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Posted to the Gilder forum - November 19, 1999

On Storage

Storage is a very old human necessity. When man started to plant grain he had to store it for winter and invented the silo. When man stared to tell stories, even before he learned to write and read, he had to find a way to save these traditions and he invented the talking book, people who would memorize and could recite certain "texts." In North Africa, talking books would recite the law during trials.

The principal requirements for storage are that the information (or object) should be available, accurate and cheap.

In the beginning, computers were programmable calculators and the only data they needed were the inputs for the calculation. Punched cards and punched paper tape did this quite well.

As computers were put to work solving administrative tasks, additional information, not part of any calculation, was also stored, for example, the name, age, gender and other data of an employee, which are not needed to calculate his taxes, deductions and other calculated figures. Computers borrowed magnetic tape from the music industry and later a modified version of disks (circular tracks instead of helicoidal tracks for random access).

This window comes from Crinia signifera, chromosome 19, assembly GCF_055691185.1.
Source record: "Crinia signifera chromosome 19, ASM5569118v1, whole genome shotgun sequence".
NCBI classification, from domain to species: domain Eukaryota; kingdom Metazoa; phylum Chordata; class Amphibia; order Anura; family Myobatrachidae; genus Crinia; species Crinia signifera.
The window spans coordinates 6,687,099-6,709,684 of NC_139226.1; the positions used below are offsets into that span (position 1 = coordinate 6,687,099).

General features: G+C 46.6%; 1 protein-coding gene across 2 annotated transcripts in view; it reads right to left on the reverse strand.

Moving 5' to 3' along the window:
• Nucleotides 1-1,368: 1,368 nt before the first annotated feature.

As more things were digitized (music, pictures, TV) the computer was found to be useful for managing them but there is really no reason to store the data itself on a computer peripheral. All the computer needs is certain information about the data to do its work. Just like it does not need to store the employee on a peripheral to calculate his deductions—certain data about the employee suffice for this!

Before networks, there was no way to use the computer to manage digital objects (non-data like music and pictures) without storing these objects in computer peripherals. With the advent of the optical net, these objects can be stored anywhere and don't even need to be digital, sound and video, for example, could be stored in analog form if this was found to be more useful than its digital equivalent and manageable by the optical net. Is the Foveon camera digital or analog?

In the NAS paradigm, objects will be stored in digital or analog formats, wherever it is most convenient to place them. Some of them will be cloned and kept in a variety of places. Computer databases will keep track of these objects but will no longer be burdened by storing and handling the objects themselves. If this vision is true, then disk drives will not be the only NAS storage devices. Maybe it will be possible to hook up your old fashioned (refurbished) jukebox.


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